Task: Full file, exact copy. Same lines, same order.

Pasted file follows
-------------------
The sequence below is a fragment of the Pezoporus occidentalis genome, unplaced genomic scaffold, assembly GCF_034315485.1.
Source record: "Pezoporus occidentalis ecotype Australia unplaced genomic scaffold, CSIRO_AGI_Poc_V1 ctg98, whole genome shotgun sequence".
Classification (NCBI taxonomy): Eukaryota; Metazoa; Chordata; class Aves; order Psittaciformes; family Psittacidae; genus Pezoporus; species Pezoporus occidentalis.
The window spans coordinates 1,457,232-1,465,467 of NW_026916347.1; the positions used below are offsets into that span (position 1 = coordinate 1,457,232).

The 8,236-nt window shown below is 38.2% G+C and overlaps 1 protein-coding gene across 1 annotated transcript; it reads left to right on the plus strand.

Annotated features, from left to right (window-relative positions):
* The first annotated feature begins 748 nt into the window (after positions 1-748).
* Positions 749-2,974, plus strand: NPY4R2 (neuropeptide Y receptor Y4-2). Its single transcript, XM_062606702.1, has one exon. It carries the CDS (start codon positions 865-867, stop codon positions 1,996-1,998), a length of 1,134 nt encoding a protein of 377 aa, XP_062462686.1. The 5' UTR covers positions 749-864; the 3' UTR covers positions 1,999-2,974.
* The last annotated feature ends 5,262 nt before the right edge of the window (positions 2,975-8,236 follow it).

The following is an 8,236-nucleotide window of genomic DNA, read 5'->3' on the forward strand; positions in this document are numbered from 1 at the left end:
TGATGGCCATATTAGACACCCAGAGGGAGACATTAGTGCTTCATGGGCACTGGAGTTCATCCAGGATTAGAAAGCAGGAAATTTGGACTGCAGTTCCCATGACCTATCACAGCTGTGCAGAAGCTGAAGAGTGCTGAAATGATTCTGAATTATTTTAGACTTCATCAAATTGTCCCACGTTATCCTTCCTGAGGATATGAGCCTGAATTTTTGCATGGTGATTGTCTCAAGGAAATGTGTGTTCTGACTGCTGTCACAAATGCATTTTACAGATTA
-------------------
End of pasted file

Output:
The sequence below is a fragment of the Pezoporus occidentalis genome, unplaced genomic scaffold, assembly GCF_034315485.1.
Source record: "Pezoporus occidentalis ecotype Australia unplaced genomic scaffold, CSIRO_AGI_Poc_V1 ctg98, whole genome shotgun sequence".
Classification (NCBI taxonomy): Eukaryota; Metazoa; Chordata; class Aves; order Psittaciformes; family Psittacidae; genus Pezoporus; species Pezoporus occidentalis.
The window spans coordinates 1,457,232-1,465,467 of NW_026916347.1; the positions used below are offsets into that span (position 1 = coordinate 1,457,232).

The 8,236-nt window shown below is 38.2% G+C and overlaps 1 protein-coding gene across 1 annotated transcript; it reads left to right on the plus strand.

Annotated features, from left to right (window-relative positions):
* The first annotated feature begins 748 nt into the window (after positions 1-748).
* Positions 749-2,974, plus strand: NPY4R2 (neuropeptide Y receptor Y4-2). Its single transcript, XM_062606702.1, has one exon. It carries the CDS (start codon positions 865-867, stop codon positions 1,996-1,998), a length of 1,134 nt encoding a protein of 377 aa, XP_062462686.1. The 5' UTR covers positions 749-864; the 3' UTR covers positions 1,999-2,974.
* The last annotated feature ends 5,262 nt before the right edge of the window (positions 2,975-8,236 follow it).

The following is an 8,236-nucleotide window of genomic DNA, read 5'->3' on the forward strand; positions in this document are numbered from 1 at the left end:
TGATGGCCATATTAGACACCCAGAGGGAGACATTAGTGCTTCATGGGCACTGGAGTTCATCCAGGATTAGAAAGCAGGAAATTTGGACTGCAGTTCCCATGACCTATCACAGCTGTGCAGAAGCTGAAGAGTGCTGAAATGATTCTGAATTATTTTAGACTTCATCAAATTGTCCCACGTTATCCTTCCTGAGGATATGAGCCTGAATTTTTGCATGGTGATTGTCTCAAGGAAATGTGTGTTCTGACTGCTGTCACAAATGCATTTTACAGATTA